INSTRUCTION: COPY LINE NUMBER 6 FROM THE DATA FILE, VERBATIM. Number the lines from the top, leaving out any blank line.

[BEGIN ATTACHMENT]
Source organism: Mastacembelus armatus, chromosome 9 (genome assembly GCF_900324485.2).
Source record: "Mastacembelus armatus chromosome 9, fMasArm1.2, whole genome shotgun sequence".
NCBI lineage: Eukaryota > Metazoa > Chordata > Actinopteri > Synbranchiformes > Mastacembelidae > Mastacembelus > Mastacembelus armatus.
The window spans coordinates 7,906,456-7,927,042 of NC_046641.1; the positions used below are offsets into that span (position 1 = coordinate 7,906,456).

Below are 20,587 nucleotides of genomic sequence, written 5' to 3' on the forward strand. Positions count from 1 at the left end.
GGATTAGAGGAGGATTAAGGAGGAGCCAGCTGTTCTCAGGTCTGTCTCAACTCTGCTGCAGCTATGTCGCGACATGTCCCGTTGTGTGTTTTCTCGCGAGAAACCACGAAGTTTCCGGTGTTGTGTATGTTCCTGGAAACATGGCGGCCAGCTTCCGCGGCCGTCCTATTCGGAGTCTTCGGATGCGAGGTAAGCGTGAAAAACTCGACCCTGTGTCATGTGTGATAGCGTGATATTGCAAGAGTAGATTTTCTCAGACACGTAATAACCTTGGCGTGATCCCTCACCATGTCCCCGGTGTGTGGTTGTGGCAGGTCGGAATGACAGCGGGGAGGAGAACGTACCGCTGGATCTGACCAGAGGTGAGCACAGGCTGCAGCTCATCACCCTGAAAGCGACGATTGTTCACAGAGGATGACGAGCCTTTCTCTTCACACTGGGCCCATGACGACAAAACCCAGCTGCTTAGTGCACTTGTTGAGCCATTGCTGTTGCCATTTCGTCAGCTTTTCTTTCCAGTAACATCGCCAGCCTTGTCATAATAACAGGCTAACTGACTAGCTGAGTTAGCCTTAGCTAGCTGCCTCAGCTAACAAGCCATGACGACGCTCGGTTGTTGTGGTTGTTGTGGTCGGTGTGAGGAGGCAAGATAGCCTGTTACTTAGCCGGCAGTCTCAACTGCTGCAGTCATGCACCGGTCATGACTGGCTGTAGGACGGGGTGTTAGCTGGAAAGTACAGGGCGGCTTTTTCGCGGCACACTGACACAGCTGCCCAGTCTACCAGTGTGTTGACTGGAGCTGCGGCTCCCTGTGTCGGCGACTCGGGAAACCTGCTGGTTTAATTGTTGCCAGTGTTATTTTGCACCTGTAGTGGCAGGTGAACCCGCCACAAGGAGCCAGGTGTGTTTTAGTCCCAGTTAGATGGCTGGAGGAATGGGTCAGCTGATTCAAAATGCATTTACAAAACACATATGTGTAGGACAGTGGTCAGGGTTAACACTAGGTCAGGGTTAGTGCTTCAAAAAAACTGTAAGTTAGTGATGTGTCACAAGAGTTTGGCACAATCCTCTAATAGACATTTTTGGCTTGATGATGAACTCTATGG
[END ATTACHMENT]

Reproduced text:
GGATTAGAGGAGGATTAAGGAGGAGCCAGCTGTTCTCAGGTCTGTCTCAACTCTGCTGCAGCTATGTCGCGACATGTCCCGTTGTGTGTTTTCTCGCGAGAAACCACGAAGTTTCCGGTGTTGTGTATGTTCCTGGAAACATGGCGGCCAGCTTCCGCGGCCGTCCTATTCGGAGTCTTCGGATGCGAGGTAAGCGTGAAAAACTCGACCCTGTGTCATGTGTGATAGCGTGATATTGCAAGAGTAGATTTTCTCAGACACGTAATAACCTTGGCGTGATCCCTCACCATGTCCCCGGTGTGTGGTTGTGGCAGGTCGGAATGACAGCGGGGAGGAGAACGTACCGCTGGATCTGACCAGAGGTGAGCACAGGCTGCAGCTCATCACCCTGAAAGCGACGATTGTTCACAGAGGATGACGAGCCTTTCTCTTCACACTGGGCCCATGACGACAAAACCCAGCTGCTTAGTGCACTTGTTGAGCCATTGCTGTTGCCATTTCGTCAGCTTTTCTTTCCAGTAACATCGCCAGCCTTGTCATAATAACAGGCTAACTGACTAGCTGAGTTAGCCTTAGCTAGCTGCCTCAGCTAACAAGCCATGACGACGCTCGGTTGTTGTGGTTGTTGTGGTCGGTGTGAGGAGGCAAGATAGCCTGTTACTTAGCCGGCAGTCTCAACTGCTGCAGTCATGCACCGGTCATGACTGGCTGTAGGACGGGGTGTTAGCTGGAAAGTACAGGGCGGCTTTTTCGCGGCACACTGACACAGCTGCCCAGTCTACCAGTGTGTTGACTGGAGCTGCGGCTCCCTGTGTCGGCGACTCGGGAAACCTGCTGGTTTAATTGTTGCCAGTGTTATTTTGCACCTGTAGTGGCAGGTGAACCCGCCACAAGGAGCCAGGTGTGTTTTAGTCCCAGTTAGATGGCTGGAGGAATGGGTCAGCTGATTCAAAATGCATTTACAAAACACATATGTGTAGGACAGTGGTCAGGGTTAACACTAGGTCAGGGTTAGTGCTTCAAAAAAACTGTAAGTTAGTGATGTGTCACAAGAGTTTGGCACAATCCTCTAATAGACATTTTTGGCTTGATGATGAACTCTATGG